WE WORKED “CLOSELY AND VERY SUCCESSFULLY” WITH POMOST SAY CLEARSTORY

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[ClearStory Productions:  Fair use for reporting and review]

London based production company ClearStory, makers of the controversial documentary series “Battlefield Recovery” [formerly Nazi War Diggers] have responded to the criticisms of the series by Polish organisation Pomost, which we reported earlier in thePipeLine.   A spokesperson for ClearStory told us that the company had worked closely with Pomost, acting on comments and suggestions made by the group after representatives had seen an early edit of the programme and that the programme transmitted in the UK by Channel 5 fully acknowledged Pomost’s work and “supervising role”.

Responding to the part of yesterday’s statement which expressed Pomost’s concern that the series depicted the excavation of German soldiers in Poland as, in Pomosts words;

“…something between adventure and badges collecting”

and that based on the versions of the documentary they had seen Pomosts’s work was depicted in a “dishonest way”, the ClearStory spokesperson told thePipeLine:

“We worked closely and very successfully with Pomost during the production of the episode in and around Poznan.  Pomost members viewed a rough cut of the programme in 2014, suggesting a handful of improvements, which we than implemented in the final version of the programme.”

 

Faced with the criticism from Pomost and critics in the UK and Poland, that the programme seemed to downplay the role of Pomost, referring to the Polish group as “extra muscle”, “reinforcements” and, as described on screen by co-presenter Kris Rodgers “help”, the ClearStory spokesperson added;

“Pomost’s supervising role is made clear and their expertise is featured throughout the programme, referred to in subtitles, through voiceover and in credits.  The episode also shows Pomost members extensively working in the pit at Sarbka.  We corresponded with Pomost about the facts relating to the Sarbka case during 2015 and Pomost did not voice any concerns to us about the programme at that stage.”

 

The spokesperson concluded;

“We note that Tomasz Czabański’s statement admits he has not viewed the final version of the film.”

 

In an earlier statement reported by C21 Media a ClearStory spokesperson responded to the cancellation of the scheduled showing of Battlefield Recovery in Australia and New Zealand, barely forty eight hours after the announcement that the series had been acquired by Foxtel saying;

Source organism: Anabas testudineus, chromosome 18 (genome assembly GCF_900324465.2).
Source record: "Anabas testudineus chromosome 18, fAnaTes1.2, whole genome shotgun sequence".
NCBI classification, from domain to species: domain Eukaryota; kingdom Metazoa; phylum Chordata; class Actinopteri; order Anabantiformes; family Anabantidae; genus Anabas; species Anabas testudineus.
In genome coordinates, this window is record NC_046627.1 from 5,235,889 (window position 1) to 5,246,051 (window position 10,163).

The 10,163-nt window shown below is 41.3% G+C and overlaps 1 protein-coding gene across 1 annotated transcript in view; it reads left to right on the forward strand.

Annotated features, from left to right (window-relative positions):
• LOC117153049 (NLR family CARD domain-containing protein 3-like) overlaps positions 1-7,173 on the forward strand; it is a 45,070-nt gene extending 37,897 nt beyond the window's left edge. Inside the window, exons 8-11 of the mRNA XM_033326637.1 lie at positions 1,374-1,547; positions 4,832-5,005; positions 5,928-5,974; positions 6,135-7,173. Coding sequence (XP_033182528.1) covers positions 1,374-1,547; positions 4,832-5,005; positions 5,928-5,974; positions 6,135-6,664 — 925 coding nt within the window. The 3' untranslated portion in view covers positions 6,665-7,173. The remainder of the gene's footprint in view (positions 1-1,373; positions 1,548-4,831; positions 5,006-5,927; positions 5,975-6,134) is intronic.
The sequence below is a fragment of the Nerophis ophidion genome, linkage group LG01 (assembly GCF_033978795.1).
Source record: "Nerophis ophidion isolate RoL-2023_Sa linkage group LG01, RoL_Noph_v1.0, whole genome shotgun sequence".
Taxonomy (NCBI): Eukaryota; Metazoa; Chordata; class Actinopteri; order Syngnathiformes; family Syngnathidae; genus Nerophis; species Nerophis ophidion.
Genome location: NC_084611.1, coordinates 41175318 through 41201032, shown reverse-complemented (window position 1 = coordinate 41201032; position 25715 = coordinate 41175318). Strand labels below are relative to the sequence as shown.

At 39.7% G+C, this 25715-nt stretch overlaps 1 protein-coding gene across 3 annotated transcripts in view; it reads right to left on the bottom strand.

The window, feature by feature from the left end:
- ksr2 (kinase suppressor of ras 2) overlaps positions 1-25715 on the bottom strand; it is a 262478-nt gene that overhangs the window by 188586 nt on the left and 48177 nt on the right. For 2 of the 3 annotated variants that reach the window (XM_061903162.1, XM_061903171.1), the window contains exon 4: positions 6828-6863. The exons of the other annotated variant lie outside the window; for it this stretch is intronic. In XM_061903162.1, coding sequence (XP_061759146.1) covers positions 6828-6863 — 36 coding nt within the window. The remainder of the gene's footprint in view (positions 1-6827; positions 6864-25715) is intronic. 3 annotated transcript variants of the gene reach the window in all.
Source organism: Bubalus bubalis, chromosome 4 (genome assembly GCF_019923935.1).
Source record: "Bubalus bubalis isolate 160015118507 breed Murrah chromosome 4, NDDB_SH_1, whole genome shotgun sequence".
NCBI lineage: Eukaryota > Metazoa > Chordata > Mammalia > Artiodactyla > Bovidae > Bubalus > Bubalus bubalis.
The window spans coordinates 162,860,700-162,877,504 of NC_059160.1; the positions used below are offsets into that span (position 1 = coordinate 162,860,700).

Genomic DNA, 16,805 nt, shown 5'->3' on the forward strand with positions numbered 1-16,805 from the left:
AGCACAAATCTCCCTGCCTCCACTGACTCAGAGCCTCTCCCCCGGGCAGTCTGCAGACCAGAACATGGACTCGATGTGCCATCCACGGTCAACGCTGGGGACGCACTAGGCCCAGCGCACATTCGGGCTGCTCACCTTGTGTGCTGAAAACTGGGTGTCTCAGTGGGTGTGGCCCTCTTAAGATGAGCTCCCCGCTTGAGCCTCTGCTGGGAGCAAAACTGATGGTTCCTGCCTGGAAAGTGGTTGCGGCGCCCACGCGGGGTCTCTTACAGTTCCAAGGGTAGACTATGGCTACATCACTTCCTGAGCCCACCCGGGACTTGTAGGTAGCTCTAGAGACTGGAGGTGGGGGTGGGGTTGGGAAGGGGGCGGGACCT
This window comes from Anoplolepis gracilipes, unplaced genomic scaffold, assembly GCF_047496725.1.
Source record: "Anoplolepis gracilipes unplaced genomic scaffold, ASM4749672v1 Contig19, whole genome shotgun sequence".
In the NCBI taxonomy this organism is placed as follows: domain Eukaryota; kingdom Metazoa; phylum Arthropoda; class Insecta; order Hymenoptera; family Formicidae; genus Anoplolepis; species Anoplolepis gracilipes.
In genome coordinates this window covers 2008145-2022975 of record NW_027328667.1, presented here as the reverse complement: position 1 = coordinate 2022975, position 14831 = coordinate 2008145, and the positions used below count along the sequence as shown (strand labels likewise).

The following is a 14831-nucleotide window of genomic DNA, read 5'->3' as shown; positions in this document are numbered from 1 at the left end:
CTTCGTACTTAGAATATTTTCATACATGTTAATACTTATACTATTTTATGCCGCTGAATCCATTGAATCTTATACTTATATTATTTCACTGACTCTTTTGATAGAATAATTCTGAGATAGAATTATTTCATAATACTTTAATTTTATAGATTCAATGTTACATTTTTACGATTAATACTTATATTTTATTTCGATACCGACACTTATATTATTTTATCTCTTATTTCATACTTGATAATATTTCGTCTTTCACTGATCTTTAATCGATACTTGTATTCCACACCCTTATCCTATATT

“It’s hugely disappointing and seems to be censorship by an internet minority who have yet to see the film. We hope the channel will reconsider scheduling the series – strong and rigorous compliance was a priority in the making of the series which is serious in its purpose and achievements.”

 

In fact the initial response to the series from archaeological and heritage sector seems largely to have been driven by the original promotional material, including several photographs and video trails, released by the National Geographic Network when the series, then called “Nazi War Diggers”, was first scheduled the Spring of 2014 and then the criticisms were primarily based on matters of ethics and the alleged mishandling of human remains.  Now that the series has been shown in both Poland and the UK issues of health and safety, in particular allegations of a dangerously casual attitude to deep excavations and the handling of ammunition, ordnance and weapons, have been added to the catalogue of complaints [See thePipeLine passim].  It has also been pointed out that of the many objects shown in the series and the hundreds claimed to have recovered and saved by ClearStory in its media releases, only five objects were deemed important enough to be actually accessioned by the Latvian War Museum.  Whereabouts of the remainder is unknown, although National Geographic stated in 2014 that;

“No  items were trafficked or sold.”

However, it has been pointed out that the wording used does not exclude the possibility that excavated material may have ended up in private collections.

Neither of the statements explain why the programme recorded in and around Poznan and Sarbka was never broadcast in Poland in spite of being scheduled.